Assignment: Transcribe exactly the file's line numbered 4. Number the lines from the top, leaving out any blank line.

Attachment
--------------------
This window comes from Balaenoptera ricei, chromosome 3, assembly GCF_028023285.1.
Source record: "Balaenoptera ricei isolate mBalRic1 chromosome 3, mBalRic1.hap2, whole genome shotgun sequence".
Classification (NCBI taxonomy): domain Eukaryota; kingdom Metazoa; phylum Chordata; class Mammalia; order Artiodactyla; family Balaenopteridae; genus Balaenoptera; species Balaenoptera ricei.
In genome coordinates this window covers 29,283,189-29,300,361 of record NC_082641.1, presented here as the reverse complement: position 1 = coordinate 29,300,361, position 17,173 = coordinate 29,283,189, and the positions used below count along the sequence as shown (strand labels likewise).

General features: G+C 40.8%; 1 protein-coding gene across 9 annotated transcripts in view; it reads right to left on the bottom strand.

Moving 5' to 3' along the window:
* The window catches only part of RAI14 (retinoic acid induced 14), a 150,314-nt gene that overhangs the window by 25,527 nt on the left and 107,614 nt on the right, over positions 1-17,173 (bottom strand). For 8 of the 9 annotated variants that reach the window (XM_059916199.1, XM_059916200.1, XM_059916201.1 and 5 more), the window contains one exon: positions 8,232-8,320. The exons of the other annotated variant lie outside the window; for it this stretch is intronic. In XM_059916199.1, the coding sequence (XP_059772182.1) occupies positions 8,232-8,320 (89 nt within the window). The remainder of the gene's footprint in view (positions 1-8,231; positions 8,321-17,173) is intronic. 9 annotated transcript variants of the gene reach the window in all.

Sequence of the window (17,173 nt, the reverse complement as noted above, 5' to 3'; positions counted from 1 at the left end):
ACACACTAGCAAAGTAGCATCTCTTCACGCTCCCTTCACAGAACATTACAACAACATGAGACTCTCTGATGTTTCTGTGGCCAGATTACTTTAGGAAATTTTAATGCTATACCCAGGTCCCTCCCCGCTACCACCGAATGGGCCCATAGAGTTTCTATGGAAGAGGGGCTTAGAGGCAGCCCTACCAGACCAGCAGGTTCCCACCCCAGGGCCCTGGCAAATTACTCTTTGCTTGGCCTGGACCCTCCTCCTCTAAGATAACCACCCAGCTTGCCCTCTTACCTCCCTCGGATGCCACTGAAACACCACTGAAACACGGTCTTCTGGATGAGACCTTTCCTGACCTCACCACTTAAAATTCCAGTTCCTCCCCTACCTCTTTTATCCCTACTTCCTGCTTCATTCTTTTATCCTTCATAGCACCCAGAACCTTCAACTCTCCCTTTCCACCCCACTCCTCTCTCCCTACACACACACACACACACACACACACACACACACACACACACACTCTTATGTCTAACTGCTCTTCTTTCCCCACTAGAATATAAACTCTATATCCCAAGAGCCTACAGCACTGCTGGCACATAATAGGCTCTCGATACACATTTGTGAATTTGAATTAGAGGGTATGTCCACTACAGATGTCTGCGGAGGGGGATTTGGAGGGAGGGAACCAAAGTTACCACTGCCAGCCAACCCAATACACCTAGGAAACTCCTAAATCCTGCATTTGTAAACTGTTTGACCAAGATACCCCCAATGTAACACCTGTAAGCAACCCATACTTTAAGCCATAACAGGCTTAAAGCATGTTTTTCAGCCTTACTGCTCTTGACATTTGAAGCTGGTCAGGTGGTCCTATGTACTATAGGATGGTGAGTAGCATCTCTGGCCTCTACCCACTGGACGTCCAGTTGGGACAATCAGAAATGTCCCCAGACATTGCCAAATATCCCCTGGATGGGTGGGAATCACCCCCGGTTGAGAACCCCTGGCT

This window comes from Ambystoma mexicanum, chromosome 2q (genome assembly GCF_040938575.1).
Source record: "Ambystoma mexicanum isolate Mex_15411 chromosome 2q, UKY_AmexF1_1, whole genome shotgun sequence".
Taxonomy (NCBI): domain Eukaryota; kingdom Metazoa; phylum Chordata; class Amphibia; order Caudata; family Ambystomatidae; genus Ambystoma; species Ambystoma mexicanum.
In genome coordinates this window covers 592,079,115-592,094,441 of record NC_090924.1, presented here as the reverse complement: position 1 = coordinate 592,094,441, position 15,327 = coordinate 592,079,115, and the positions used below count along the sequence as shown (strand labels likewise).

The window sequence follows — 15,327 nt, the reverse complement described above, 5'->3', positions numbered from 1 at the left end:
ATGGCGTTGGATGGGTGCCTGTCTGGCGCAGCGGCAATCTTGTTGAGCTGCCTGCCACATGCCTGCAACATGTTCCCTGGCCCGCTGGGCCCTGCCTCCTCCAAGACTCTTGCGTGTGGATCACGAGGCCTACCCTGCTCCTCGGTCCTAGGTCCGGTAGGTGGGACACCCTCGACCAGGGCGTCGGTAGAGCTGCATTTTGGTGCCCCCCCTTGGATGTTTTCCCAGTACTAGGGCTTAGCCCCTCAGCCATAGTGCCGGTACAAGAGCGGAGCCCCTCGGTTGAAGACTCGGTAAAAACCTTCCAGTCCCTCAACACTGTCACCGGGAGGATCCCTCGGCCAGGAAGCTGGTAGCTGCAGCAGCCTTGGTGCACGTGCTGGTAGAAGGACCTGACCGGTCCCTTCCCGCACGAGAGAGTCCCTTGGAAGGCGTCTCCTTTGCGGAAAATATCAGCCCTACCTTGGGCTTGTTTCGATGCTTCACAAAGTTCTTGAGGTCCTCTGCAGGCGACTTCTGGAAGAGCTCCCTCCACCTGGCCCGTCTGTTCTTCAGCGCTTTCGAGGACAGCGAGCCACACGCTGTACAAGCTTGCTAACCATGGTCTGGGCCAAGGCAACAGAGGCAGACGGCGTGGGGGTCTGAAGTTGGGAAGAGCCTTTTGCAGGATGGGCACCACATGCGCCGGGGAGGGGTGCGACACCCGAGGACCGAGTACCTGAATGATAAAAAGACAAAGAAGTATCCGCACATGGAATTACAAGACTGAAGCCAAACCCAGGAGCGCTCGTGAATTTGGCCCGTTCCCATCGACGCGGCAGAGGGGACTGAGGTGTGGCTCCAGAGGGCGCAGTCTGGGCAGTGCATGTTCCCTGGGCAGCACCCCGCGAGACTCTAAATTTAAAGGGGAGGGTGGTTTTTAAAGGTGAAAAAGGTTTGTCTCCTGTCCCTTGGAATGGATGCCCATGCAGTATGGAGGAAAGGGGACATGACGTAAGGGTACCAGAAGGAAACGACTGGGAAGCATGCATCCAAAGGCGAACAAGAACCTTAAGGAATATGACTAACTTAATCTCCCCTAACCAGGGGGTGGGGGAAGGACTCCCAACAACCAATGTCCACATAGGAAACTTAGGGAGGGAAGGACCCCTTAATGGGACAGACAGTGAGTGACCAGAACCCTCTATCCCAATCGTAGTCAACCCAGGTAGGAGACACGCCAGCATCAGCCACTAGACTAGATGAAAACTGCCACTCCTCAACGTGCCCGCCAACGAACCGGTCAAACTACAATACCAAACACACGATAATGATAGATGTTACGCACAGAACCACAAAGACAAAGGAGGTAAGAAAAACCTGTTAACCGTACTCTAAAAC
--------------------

In genome coordinates this window covers 29,283,189-29,300,361 of record NC_082641.1, presented here as the reverse complement: position 1 = coordinate 29,300,361, position 17,173 = coordinate 29,283,189, and the positions used below count along the sequence as shown (strand labels likewise).